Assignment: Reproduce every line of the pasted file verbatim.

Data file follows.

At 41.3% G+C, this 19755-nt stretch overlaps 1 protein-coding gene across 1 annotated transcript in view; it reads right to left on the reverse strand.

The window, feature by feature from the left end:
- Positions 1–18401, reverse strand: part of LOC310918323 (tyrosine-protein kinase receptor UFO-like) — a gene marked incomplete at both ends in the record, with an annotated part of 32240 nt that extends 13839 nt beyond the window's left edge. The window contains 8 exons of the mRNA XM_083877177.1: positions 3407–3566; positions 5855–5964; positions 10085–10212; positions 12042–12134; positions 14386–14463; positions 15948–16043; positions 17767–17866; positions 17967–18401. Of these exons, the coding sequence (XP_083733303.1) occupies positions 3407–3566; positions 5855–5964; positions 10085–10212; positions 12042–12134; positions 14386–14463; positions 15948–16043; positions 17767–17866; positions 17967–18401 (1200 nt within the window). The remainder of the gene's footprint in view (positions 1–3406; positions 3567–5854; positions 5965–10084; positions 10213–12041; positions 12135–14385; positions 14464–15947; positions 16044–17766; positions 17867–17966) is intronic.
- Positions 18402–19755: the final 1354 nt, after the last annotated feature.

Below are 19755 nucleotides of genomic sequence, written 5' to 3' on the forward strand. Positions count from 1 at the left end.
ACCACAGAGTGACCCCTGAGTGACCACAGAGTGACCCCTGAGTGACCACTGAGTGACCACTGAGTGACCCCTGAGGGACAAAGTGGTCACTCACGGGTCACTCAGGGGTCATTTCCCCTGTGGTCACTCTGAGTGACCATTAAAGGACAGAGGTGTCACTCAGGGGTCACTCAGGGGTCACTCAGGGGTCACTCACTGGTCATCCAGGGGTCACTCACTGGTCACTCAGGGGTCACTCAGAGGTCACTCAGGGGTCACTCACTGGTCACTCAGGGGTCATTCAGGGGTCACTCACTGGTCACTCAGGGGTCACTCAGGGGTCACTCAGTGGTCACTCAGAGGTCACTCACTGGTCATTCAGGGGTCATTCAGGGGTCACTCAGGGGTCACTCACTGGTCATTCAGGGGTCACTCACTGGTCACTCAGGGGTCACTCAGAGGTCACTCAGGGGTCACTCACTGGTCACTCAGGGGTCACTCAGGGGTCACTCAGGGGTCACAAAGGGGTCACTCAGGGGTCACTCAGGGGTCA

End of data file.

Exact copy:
At 41.3% G+C, this 19755-nt stretch overlaps 1 protein-coding gene across 1 annotated transcript in view; it reads right to left on the reverse strand.

The window, feature by feature from the left end:
- Positions 1–18401, reverse strand: part of LOC310918323 (tyrosine-protein kinase receptor UFO-like) — a gene marked incomplete at both ends in the record, with an annotated part of 32240 nt that extends 13839 nt beyond the window's left edge. The window contains 8 exons of the mRNA XM_083877177.1: positions 3407–3566; positions 5855–5964; positions 10085–10212; positions 12042–12134; positions 14386–14463; positions 15948–16043; positions 17767–17866; positions 17967–18401. Of these exons, the coding sequence (XP_083733303.1) occupies positions 3407–3566; positions 5855–5964; positions 10085–10212; positions 12042–12134; positions 14386–14463; positions 15948–16043; positions 17767–17866; positions 17967–18401 (1200 nt within the window). The remainder of the gene's footprint in view (positions 1–3406; positions 3567–5854; positions 5965–10084; positions 10213–12041; positions 12135–14385; positions 14464–15947; positions 16044–17766; positions 17867–17966) is intronic.
- Positions 18402–19755: the final 1354 nt, after the last annotated feature.

Below are 19755 nucleotides of genomic sequence, written 5' to 3' on the forward strand. Positions count from 1 at the left end.
ACCACAGAGTGACCCCTGAGTGACCACAGAGTGACCCCTGAGTGACCACTGAGTGACCACTGAGTGACCCCTGAGGGACAAAGTGGTCACTCACGGGTCACTCAGGGGTCATTTCCCCTGTGGTCACTCTGAGTGACCATTAAAGGACAGAGGTGTCACTCAGGGGTCACTCAGGGGTCACTCAGGGGTCACTCACTGGTCATCCAGGGGTCACTCACTGGTCACTCAGGGGTCACTCAGAGGTCACTCAGGGGTCACTCACTGGTCACTCAGGGGTCATTCAGGGGTCACTCACTGGTCACTCAGGGGTCACTCAGGGGTCACTCAGTGGTCACTCAGAGGTCACTCACTGGTCATTCAGGGGTCATTCAGGGGTCACTCAGGGGTCACTCACTGGTCATTCAGGGGTCACTCACTGGTCACTCAGGGGTCACTCAGAGGTCACTCAGGGGTCACTCACTGGTCACTCAGGGGTCACTCAGGGGTCACTCAGGGGTCACAAAGGGGTCACTCAGGGGTCACTCAGGGGTCA